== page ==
SPRINGFIELD, Ohio - In an effort to address the growing shortage of Lutheran minority clergy, Wittenberg University and Trinity Lutheran Seminary in Columbus, Ohio, have joined together to offer full-tuition scholarships to qualified persons of color and/or those whose primary language is not English to attend both institutions.
"We are delighted to begin this partnership with Trinity Lutheran Seminary to address this critical need," said Wittenberg President Baird Tipson. "Wittenberg has a long history of cooperation with Trinity and its predecessor seminaries, and this program promises to strengthen the ties between our two institutions."
The partnership makes Wittenberg only the third university affiliated with the Evangelical Lutheran Church in America (ELCA) nationally to offer such a program. Wagner College in Staten Island, N.Y., and The Lutheran Theological Seminary at Philadelphia, and Carthage College in Kenosha, Wisc., and The Lutheran School of Theology at Chicago have already implemented similar joint programs.
"Historically, Wittenberg has been a leader in developing Lutheran clergy," said Bob White, Wittenberg director of church relations. "This program gives the message that Wittenberg continues to be committed to developing leaders in the church."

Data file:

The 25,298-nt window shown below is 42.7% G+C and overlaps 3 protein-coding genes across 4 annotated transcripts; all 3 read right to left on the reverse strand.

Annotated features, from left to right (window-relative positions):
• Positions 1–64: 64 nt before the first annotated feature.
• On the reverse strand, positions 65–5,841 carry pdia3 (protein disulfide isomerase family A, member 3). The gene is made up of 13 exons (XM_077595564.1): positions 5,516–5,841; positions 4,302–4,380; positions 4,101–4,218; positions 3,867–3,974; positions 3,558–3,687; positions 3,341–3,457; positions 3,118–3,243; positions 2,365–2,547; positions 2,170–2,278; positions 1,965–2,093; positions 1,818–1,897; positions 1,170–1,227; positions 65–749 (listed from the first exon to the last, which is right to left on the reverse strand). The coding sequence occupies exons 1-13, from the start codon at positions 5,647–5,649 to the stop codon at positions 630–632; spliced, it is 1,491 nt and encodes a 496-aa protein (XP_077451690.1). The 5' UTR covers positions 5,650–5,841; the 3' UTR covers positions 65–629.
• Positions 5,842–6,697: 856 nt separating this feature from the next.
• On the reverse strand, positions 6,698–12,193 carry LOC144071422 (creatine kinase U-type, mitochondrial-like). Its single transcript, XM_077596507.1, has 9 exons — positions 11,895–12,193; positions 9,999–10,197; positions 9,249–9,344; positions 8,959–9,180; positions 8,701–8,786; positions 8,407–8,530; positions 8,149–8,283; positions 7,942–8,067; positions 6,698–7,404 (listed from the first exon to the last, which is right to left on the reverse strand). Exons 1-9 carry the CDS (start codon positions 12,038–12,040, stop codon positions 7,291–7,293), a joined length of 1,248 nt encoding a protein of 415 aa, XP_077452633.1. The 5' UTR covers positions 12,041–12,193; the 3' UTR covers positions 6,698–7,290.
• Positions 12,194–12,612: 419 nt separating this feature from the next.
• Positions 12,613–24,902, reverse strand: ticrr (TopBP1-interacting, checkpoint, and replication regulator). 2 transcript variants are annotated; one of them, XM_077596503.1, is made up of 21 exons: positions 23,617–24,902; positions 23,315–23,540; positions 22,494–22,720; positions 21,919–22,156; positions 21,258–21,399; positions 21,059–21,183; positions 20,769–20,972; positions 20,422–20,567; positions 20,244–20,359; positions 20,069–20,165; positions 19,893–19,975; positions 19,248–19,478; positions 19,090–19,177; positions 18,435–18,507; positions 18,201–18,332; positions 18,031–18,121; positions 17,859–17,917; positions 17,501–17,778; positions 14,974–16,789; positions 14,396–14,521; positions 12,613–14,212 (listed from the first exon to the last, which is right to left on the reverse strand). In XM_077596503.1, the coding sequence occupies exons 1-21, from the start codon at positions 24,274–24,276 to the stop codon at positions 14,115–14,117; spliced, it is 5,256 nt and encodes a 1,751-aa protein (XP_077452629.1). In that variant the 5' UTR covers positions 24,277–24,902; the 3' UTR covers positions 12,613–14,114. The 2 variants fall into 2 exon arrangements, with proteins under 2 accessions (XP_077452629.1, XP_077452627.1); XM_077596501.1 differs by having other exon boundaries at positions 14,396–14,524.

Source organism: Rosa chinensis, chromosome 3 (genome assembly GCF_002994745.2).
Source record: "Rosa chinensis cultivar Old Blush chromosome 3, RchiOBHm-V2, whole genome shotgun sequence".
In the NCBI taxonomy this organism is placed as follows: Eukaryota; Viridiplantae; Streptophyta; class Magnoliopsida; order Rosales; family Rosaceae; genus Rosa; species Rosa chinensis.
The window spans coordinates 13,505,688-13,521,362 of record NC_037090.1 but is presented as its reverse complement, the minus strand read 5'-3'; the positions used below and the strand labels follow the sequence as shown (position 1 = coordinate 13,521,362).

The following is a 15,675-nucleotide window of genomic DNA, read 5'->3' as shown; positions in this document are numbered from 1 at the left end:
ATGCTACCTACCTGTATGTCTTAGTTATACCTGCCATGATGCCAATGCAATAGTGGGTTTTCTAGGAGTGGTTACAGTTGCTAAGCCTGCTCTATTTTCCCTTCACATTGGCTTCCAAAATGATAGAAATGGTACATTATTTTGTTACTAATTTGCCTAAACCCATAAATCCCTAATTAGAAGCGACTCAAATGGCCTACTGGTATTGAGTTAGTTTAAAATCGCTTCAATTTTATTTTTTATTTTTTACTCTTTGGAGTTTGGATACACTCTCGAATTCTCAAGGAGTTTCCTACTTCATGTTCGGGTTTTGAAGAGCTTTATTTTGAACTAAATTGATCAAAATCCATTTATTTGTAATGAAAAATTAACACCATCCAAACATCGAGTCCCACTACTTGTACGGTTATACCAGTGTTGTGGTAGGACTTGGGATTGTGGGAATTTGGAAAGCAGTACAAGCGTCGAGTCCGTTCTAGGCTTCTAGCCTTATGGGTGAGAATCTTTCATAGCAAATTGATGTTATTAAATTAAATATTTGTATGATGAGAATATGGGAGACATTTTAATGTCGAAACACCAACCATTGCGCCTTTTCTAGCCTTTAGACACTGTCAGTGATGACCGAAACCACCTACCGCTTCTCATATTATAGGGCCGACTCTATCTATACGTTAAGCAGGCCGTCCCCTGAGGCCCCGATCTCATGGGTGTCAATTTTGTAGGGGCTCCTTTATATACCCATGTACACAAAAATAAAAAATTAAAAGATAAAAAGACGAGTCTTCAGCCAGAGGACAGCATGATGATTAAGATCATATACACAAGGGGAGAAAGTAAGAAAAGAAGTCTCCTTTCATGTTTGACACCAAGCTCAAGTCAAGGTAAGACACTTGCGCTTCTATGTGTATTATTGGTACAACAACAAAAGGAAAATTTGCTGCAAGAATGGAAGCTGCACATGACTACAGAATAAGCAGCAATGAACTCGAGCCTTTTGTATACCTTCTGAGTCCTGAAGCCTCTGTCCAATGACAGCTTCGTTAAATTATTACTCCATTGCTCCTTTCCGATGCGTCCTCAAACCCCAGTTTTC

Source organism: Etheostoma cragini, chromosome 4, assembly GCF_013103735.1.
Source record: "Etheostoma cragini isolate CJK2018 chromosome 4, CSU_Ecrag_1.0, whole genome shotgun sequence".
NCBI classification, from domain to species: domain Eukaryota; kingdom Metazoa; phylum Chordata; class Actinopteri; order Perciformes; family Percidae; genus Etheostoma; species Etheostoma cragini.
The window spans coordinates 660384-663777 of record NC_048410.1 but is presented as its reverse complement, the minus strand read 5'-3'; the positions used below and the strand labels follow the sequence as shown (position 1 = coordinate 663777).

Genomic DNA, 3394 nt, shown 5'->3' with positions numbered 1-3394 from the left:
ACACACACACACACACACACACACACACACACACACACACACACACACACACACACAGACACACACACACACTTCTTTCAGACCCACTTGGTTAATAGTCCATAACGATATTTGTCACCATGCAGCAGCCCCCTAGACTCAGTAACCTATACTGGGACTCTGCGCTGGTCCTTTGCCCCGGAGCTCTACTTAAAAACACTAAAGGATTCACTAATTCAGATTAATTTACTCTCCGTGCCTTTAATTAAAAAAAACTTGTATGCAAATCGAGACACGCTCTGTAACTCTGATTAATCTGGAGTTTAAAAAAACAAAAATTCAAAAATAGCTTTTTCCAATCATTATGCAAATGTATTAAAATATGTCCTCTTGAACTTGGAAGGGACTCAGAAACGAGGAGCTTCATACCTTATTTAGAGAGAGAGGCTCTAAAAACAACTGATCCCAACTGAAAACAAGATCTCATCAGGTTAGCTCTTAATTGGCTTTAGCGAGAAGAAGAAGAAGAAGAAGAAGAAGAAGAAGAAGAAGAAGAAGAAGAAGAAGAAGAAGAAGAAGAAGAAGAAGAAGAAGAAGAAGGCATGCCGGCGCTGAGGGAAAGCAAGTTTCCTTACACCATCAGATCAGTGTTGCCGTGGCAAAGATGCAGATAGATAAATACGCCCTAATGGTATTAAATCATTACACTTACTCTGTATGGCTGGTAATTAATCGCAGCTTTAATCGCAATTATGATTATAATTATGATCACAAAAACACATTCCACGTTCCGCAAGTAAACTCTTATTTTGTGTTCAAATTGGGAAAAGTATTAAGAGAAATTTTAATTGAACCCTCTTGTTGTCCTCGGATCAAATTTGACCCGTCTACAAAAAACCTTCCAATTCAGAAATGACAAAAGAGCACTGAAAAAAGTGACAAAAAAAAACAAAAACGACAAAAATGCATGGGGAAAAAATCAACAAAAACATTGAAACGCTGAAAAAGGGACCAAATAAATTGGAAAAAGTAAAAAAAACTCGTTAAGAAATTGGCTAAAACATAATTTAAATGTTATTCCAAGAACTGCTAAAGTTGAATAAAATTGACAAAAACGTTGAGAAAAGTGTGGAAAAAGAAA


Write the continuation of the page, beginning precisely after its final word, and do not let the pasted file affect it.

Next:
As part of the program, Wittenberg will offer scholarships, grants and work-study to cover tuition for one candidate selected each year for the duration of his or her entire undergraduate experience at Wittenberg. Negotiations are also underway with the six synods in the region to provide funding for books, and room and board at Wittenberg. Trinity will cover all expenses at its seminary. Selection for the program will be based on nominations from congregations, clergy and synods, and a five-member committee of Wittenberg, Trinity and ELCA officials will choose the final candidate.
Once admitted, each student will be assigned an ELCA mentor during his or her academic studies at Wittenberg. He or she will also meet periodically with the director of admission at Trinity. A multicultural support group and an adviser/spiritual counselor will then assist each student at Trinity.
"A commitment to mentor is central to the program and to the mission," said Mark Ramseth, president of Trinity Lutheran Seminary. "I view mentoring as the sustaining link, and that which will hold the program together. Entry into a program of ministry preparation is not an easy 'track'- and I say that especially on behalf of persons of color. Mentoring and encouragement will be essential."
Wittenberg currently offers a pre-theology program through the Office of the University Pastor, which helps to prepare students for successful seminary work. More than 350 Wittenberg University graduates currently serve as pastors in churches around the globe.
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